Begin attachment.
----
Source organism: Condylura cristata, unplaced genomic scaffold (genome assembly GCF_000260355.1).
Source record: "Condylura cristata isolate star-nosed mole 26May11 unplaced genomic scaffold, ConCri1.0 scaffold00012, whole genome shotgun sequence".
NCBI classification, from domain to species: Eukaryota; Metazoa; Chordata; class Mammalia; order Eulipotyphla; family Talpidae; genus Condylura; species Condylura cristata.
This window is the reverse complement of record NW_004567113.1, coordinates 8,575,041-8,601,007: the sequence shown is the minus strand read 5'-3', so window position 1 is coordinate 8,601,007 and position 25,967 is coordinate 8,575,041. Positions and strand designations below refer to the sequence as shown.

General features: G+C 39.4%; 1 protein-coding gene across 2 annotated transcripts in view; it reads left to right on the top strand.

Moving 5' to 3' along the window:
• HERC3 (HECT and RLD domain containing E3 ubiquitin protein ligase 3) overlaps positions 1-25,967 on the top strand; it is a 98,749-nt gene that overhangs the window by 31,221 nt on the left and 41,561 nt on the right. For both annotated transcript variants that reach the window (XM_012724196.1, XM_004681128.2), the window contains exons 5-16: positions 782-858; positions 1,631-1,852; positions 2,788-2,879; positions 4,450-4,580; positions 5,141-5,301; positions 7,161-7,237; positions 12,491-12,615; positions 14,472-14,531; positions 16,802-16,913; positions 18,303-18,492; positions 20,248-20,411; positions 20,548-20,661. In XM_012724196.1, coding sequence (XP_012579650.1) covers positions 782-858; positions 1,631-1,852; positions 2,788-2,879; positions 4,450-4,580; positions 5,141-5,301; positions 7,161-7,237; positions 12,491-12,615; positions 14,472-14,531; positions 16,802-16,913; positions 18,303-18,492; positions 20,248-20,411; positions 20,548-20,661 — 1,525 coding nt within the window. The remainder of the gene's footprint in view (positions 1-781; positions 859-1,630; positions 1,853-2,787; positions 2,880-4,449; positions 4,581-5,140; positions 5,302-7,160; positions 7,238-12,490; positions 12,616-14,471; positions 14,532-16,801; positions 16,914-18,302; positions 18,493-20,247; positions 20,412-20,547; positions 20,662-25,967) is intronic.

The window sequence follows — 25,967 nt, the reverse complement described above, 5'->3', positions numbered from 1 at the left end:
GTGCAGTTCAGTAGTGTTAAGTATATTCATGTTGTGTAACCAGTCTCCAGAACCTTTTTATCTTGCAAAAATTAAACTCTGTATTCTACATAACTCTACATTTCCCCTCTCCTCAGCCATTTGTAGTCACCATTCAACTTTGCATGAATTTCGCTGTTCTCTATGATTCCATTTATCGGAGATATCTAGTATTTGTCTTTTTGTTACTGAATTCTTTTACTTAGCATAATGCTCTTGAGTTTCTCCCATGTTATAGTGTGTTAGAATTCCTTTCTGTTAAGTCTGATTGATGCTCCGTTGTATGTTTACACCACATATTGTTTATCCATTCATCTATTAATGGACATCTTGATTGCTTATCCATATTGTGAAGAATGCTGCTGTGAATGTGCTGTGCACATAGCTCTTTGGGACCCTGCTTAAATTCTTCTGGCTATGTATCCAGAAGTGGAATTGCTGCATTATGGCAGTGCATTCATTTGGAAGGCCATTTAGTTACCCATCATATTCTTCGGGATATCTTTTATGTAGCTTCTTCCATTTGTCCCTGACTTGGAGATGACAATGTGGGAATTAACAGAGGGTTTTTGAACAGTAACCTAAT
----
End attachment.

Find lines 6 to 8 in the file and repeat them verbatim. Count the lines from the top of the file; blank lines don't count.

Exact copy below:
Moving 5' to 3' along the window:
• HERC3 (HECT and RLD domain containing E3 ubiquitin protein ligase 3) overlaps positions 1-25,967 on the top strand; it is a 98,749-nt gene that overhangs the window by 31,221 nt on the left and 41,561 nt on the right. For both annotated transcript variants that reach the window (XM_012724196.1, XM_004681128.2), the window contains exons 5-16: positions 782-858; positions 1,631-1,852; positions 2,788-2,879; positions 4,450-4,580; positions 5,141-5,301; positions 7,161-7,237; positions 12,491-12,615; positions 14,472-14,531; positions 16,802-16,913; positions 18,303-18,492; positions 20,248-20,411; positions 20,548-20,661. In XM_012724196.1, coding sequence (XP_012579650.1) covers positions 782-858; positions 1,631-1,852; positions 2,788-2,879; positions 4,450-4,580; positions 5,141-5,301; positions 7,161-7,237; positions 12,491-12,615; positions 14,472-14,531; positions 16,802-16,913; positions 18,303-18,492; positions 20,248-20,411; positions 20,548-20,661 — 1,525 coding nt within the window. The remainder of the gene's footprint in view (positions 1-781; positions 859-1,630; positions 1,853-2,787; positions 2,880-4,449; positions 4,581-5,140; positions 5,302-7,160; positions 7,238-12,490; positions 12,616-14,471; positions 14,532-16,801; positions 16,914-18,302; positions 18,493-20,247; positions 20,412-20,547; positions 20,662-25,967) is intronic.

The window sequence follows — 25,967 nt, the reverse complement described above, 5'->3', positions numbered from 1 at the left end: